Trump, Zizek, and Irie

Some days before the U.S. election, Slavoj Žižek said that despite of fearing Trump, he saw Hillary Clinton’s “keep it up” direction as the larger danger. In a way, he is right. The idea that something is going really wrong in the U.S. has gained more ground today, and indeed Clinton would have brought more inertia.

But — to invest a last “as if” thought — she is not the blind Wall Street marionette some (including Zizek) see in her. She would have been interested in understanding and supporting change to the better. The chance that Trump as new president has any positive understanding for institutional change towards more inclusion seem, to me, much smaller. Hence if American people “return to basics, rethink themselves, and maybe some things can happen there” (Zizek), it will have to happen against the president and his understanding of what the American people really is, and this is no good news.

The shock that this election has caused will in fact drive people more towards understanding and supporting new institutions with individualized responsibility (and, necessarily, information efficiency). Trump’s main voters voted for him because most of them are kept in traps of unproductivity because no one helped them to develop their true potential. I do not know what kind of recipes the new president will plan to pursue, but defining property rights in individual’s welfare balances as in Irie support will be for sure a helpful (and in a way very American) way to cope with this problem.

Both the voters for Trump and many progressives, especially those who did not go to the polls, demanded more of having a say in politics. And Irie democracy is the best-reasoned way to overcome the oligarchy of elites in American politics. Trump’s sympathy for Putin nurtures fears that he will be more interested in keeping up a populist image of “the people” to his own best instead of giving responsibility to those people who are factually there, up to the danger that he may oppose and obstruct Irie democracy while Democrats (mainly regardless of who is at their top) would have let it go.

In the short run, however, the main message of this day will be that in fact the established institutions are coming closer to their very end. This is bad news for many Trump voters who implicitly cultivated a nostalghia for the good old 1950s when America was strong and every other nation was weak. The good old times of industrial society will not come back. But stable times when people have a say, and when people will know that their work is estimated, will come back.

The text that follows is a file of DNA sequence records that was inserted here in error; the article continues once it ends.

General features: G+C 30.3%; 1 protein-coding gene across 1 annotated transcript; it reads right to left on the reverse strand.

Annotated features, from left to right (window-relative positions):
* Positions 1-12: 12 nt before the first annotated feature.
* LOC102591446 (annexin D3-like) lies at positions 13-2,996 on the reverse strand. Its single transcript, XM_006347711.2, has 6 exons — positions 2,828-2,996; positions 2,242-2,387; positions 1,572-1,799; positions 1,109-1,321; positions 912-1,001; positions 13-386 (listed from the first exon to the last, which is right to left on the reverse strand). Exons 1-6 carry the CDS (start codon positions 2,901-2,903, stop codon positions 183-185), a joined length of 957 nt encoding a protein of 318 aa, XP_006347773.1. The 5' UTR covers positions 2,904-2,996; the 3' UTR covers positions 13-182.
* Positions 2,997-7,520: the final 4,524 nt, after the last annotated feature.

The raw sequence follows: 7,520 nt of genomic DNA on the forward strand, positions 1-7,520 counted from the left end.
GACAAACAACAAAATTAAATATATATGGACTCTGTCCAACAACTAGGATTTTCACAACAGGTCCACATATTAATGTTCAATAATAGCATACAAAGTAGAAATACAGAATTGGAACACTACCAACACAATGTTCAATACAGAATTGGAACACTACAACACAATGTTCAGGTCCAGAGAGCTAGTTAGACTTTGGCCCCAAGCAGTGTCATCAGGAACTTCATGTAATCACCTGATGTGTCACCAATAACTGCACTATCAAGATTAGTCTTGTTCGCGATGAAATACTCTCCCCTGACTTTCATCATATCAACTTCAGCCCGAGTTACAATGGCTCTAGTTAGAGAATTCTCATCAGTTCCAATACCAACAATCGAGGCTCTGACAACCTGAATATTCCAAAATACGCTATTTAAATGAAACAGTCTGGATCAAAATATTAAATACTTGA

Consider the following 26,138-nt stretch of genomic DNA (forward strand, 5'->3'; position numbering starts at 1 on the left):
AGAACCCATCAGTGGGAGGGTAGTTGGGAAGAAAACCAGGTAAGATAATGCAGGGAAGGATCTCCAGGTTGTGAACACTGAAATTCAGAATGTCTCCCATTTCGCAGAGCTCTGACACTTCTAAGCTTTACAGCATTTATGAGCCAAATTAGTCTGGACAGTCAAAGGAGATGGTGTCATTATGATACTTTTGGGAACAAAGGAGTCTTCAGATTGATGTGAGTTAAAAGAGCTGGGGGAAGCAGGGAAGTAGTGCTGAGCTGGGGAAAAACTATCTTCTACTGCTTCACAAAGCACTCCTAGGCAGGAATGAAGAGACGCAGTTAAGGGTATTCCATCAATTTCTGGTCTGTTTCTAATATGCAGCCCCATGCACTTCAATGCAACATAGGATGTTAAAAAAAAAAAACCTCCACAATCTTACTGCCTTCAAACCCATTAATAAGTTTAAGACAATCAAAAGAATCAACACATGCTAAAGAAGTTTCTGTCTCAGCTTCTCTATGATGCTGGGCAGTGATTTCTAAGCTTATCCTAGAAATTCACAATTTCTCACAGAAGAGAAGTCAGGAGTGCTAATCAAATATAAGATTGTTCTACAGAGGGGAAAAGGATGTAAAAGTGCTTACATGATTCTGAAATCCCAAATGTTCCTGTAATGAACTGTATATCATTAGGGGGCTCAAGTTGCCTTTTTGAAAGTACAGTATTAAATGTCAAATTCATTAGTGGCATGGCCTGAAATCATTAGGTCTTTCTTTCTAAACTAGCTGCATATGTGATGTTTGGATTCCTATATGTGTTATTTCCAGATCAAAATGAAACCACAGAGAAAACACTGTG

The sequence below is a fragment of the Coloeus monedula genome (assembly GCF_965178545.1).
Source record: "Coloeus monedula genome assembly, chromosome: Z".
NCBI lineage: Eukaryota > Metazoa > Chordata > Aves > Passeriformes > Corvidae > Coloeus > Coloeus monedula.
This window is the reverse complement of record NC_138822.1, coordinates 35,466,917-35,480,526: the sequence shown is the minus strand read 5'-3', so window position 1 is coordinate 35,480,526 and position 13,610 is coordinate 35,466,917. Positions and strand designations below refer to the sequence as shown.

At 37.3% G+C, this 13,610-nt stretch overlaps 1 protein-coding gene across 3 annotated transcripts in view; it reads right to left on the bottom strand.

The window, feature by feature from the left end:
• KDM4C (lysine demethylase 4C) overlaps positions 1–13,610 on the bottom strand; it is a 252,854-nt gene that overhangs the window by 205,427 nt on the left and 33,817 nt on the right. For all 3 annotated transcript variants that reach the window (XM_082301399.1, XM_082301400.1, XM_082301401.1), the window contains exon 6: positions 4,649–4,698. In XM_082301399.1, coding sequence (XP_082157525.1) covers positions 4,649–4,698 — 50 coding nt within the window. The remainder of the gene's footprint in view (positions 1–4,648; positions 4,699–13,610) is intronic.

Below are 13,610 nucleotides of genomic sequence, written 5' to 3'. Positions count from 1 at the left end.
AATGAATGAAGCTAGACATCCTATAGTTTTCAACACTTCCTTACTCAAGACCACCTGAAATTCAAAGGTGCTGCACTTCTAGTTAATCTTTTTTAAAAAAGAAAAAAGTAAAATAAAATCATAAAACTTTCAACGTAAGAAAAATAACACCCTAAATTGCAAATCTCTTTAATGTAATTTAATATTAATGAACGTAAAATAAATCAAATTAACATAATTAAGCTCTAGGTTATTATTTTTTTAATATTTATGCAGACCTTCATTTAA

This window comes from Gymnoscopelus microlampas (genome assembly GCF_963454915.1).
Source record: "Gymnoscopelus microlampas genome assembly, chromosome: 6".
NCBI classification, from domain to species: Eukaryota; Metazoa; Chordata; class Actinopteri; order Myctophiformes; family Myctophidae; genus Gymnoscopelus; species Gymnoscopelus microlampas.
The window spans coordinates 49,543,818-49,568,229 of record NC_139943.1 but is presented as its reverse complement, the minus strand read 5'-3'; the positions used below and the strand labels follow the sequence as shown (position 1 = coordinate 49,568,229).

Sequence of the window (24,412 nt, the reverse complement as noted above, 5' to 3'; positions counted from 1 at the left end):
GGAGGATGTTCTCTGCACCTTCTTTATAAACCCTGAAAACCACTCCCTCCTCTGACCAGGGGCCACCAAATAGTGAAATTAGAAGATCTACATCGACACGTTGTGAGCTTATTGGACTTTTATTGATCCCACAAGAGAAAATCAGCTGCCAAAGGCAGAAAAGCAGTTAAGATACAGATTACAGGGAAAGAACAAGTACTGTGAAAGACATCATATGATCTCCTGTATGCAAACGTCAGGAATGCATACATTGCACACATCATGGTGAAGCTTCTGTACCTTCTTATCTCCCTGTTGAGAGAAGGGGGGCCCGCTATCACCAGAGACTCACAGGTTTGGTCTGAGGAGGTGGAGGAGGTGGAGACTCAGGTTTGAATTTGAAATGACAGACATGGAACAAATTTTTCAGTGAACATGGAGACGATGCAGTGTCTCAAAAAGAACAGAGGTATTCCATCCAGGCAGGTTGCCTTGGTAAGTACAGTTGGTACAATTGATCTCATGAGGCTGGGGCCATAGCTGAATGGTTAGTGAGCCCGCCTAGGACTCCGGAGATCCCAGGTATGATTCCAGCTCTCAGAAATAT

How To Cope With Parallel Challenges: The Analytical Theory of Modernity and Second Modernity

Somewhat tired and perplexed – that was how in 2015 the Western world commemorated the end of World War II seventy years ago.

9-11 and Sarajevo
9-11 and Sarajevo: Just two incidents in a parallel history of terrorism

Challenges as terror, war, and migration, being complex and puzzling no less than those of the 1930s, shatter the former complacency of having built a sustainable world order on the ruins of 1945. Even commemoration has changed its face: Over decades, ever new groups of former victims have been included into remembrance. This year, the usual rituals suddenly reminded how many people currently die.

This parallel of challenges should be, however, more a stimulus than a hindrance. It opens the perspective towards changes necessary to cope with the current problems. Instead of seeing the current challenges as signs of an end of modernity, they can be read as signs for a current transition to a second step of modernity – far beyond what Ulrich Beck discussed thirty years ago. Continue reading “How To Cope With Parallel Challenges: The Analytical Theory of Modernity and Second Modernity”

About the book

2020s vs. 1940s: Two Global Crises in Analysis and Solution [Book cover]
Two Steps to Modernity: Two Global Crises in Analysis and Solution
Have you from time to time had the feeling of a dejà-vu? There are so many things now comparable to the early 20th century, from migration over terrorism to economic crises.

This book shows: this is no coincidence. Understanding that modernity has two steps is a key for understanding world history from the 19th to the 21st century, and shaping it to the better.

In the 2020s, institutional innovations bring a climax of crises as long as innovations in organizations are not yet matched on the macro level, and their solution when they finally do. In the current second transition of modernity, modern interaction principles have been introduced within organizations since 1968, but the general acceptance of individualized responsible linkages in democracy and career development as base for regained stability and prosperity still stands out. Read more!